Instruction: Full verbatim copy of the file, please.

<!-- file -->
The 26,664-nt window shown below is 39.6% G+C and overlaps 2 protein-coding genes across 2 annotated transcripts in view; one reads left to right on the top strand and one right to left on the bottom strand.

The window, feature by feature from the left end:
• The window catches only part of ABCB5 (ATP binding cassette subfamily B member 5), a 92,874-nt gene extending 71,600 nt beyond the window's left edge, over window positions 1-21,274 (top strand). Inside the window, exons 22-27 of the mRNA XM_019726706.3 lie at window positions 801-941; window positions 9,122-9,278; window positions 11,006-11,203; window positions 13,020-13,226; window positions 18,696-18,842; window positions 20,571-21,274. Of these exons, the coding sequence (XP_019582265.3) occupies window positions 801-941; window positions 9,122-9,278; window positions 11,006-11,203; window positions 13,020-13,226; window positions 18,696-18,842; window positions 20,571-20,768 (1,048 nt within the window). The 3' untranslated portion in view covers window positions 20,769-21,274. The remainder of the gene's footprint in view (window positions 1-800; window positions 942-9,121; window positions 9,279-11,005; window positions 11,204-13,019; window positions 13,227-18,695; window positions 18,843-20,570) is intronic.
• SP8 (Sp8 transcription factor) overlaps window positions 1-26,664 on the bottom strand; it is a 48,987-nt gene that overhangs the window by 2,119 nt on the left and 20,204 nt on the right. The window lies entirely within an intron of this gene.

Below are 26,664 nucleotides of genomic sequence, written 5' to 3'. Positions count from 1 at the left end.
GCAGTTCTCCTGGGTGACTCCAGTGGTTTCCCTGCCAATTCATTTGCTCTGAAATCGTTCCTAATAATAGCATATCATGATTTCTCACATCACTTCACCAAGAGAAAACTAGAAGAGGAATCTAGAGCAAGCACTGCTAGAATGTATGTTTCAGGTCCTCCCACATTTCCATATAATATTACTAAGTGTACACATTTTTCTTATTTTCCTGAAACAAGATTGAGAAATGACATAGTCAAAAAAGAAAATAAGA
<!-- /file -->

The 26,664-nt window shown below is 39.6% G+C and overlaps 2 protein-coding genes across 2 annotated transcripts in view; one reads left to right on the top strand and one right to left on the bottom strand.

The window, feature by feature from the left end:
• The window catches only part of ABCB5 (ATP binding cassette subfamily B member 5), a 92,874-nt gene extending 71,600 nt beyond the window's left edge, over window positions 1-21,274 (top strand). Inside the window, exons 22-27 of the mRNA XM_019726706.3 lie at window positions 801-941; window positions 9,122-9,278; window positions 11,006-11,203; window positions 13,020-13,226; window positions 18,696-18,842; window positions 20,571-21,274. Of these exons, the coding sequence (XP_019582265.3) occupies window positions 801-941; window positions 9,122-9,278; window positions 11,006-11,203; window positions 13,020-13,226; window positions 18,696-18,842; window positions 20,571-20,768 (1,048 nt within the window). The 3' untranslated portion in view covers window positions 20,769-21,274. The remainder of the gene's footprint in view (window positions 1-800; window positions 942-9,121; window positions 9,279-11,005; window positions 11,204-13,019; window positions 13,227-18,695; window positions 18,843-20,570) is intronic.
• SP8 (Sp8 transcription factor) overlaps window positions 1-26,664 on the bottom strand; it is a 48,987-nt gene that overhangs the window by 2,119 nt on the left and 20,204 nt on the right. The window lies entirely within an intron of this gene.

Below are 26,664 nucleotides of genomic sequence, written 5' to 3'. Positions count from 1 at the left end.
GCAGTTCTCCTGGGTGACTCCAGTGGTTTCCCTGCCAATTCATTTGCTCTGAAATCGTTCCTAATAATAGCATATCATGATTTCTCACATCACTTCACCAAGAGAAAACTAGAAGAGGAATCTAGAGCAAGCACTGCTAGAATGTATGTTTCAGGTCCTCCCACATTTCCATATAATATTACTAAGTGTACACATTTTTCTTATTTTCCTGAAACAAGATTGAGAAATGACATAGTCAAAAAAGAAAATAAGA